In the master's lodge are Dr. Jackson, Bishop of Kildare; the learned and ingenious Dr. Hurd, Bishop of Worcester; Dr. William Bennet, bishop of Cloyne, &c.
REVIEW OF NEW PUBLICATIONS.
Resolves, Divine, Moral, and Political, of Owen FELLth AM. A new Edition, revised and amended, with a short Account of the Author and his Writings. By JAMEs CUMMING, Esq. F. S. A. , 8vo. pp. 404.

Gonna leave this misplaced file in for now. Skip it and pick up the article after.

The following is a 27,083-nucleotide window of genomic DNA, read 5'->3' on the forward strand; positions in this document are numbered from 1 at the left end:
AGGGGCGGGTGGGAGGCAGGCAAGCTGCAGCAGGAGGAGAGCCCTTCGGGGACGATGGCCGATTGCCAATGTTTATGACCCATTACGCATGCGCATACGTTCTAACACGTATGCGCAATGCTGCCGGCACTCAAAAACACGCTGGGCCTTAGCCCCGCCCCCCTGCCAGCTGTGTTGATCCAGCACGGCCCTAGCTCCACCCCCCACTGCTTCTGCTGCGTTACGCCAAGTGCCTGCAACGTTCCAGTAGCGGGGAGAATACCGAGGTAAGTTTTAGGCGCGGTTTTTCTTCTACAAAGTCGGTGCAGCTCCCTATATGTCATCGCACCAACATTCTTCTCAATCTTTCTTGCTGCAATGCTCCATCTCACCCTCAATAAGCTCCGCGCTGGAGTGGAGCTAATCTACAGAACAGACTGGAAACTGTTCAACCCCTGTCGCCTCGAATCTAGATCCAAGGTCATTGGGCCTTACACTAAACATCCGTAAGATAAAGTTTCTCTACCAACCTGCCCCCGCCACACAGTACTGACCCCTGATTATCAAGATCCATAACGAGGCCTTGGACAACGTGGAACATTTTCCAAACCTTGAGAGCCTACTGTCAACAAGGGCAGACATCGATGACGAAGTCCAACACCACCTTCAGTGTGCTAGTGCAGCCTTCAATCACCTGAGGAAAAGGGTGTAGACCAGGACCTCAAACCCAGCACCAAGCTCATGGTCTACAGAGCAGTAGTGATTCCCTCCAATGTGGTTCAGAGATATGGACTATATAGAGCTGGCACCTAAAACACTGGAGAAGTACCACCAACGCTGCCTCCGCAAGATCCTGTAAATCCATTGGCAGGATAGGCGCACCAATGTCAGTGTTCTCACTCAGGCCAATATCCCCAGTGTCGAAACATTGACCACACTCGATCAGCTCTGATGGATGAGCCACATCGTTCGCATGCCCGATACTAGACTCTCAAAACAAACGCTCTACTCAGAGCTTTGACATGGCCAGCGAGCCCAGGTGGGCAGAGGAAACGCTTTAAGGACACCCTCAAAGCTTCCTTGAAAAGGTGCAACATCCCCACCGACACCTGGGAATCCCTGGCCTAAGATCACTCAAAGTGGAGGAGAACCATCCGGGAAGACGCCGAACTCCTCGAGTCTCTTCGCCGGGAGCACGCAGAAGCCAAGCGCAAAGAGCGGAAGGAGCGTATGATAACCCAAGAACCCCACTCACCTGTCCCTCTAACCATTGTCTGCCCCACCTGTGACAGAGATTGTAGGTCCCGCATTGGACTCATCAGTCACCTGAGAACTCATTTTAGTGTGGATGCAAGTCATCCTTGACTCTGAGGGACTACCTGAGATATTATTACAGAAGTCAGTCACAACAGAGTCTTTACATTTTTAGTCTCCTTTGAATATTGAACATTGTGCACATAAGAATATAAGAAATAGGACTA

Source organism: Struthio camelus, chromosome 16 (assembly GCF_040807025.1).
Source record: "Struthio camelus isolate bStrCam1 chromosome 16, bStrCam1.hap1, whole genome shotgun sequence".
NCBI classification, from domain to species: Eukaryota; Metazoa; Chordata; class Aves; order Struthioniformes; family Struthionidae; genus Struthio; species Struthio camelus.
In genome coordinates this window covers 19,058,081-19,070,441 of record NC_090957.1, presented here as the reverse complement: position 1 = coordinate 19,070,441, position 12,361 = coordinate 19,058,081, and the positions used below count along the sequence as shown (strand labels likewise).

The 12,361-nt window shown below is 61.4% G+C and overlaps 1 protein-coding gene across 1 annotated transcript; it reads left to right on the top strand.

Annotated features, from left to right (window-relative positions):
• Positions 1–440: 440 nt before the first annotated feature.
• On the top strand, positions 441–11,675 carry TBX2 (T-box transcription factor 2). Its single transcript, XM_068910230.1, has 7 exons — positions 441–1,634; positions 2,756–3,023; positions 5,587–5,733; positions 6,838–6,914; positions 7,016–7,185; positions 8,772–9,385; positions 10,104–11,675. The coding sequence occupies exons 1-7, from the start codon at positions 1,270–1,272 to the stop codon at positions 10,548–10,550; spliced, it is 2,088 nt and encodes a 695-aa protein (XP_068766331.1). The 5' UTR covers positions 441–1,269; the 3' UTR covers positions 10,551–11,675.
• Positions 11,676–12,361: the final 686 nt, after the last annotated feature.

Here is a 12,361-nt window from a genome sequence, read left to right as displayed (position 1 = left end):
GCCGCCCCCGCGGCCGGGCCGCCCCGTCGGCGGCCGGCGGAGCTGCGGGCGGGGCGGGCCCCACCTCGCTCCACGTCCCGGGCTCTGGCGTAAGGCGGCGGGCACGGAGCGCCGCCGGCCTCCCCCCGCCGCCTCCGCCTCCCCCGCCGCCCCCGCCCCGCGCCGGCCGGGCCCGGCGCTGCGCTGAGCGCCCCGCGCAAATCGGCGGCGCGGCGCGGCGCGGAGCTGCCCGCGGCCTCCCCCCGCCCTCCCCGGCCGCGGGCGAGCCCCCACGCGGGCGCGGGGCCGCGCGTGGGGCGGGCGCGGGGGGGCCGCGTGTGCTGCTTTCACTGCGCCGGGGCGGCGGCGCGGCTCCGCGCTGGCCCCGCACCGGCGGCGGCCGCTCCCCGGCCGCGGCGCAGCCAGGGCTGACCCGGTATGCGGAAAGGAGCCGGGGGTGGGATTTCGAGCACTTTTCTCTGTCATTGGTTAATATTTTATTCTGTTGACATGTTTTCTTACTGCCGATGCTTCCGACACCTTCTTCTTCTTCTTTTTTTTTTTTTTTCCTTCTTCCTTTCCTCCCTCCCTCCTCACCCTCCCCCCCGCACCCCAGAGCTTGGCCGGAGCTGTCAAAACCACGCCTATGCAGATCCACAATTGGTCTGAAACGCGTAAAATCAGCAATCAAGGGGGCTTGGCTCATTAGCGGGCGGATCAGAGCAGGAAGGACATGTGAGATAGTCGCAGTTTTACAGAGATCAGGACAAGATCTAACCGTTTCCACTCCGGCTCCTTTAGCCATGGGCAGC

LTHOUGH this work was for a long period of time very popular, which evidently appears from its passing through twelve editions, it became at last an obsolete book; and what is still more remarkable, the very name of the author has been passed over in silence by all our biographical collectors. It is difficult to account for this neglect, because the book itself is truly excellent, abounding in sound morality, and distinguished by a stile, which, though rather too antithetical, is uncommonly lively and vigorous. The volume consists of two series of essays on a great variety of interesting subjects, treated with considerable force of judgment. Mr. Cumming has judiciously, in our opinion, exercised his discretion in pruning some of these essays of an unnecessary exuberance of language, and in rejecting a few upon topics which are now regarded with contempt, such as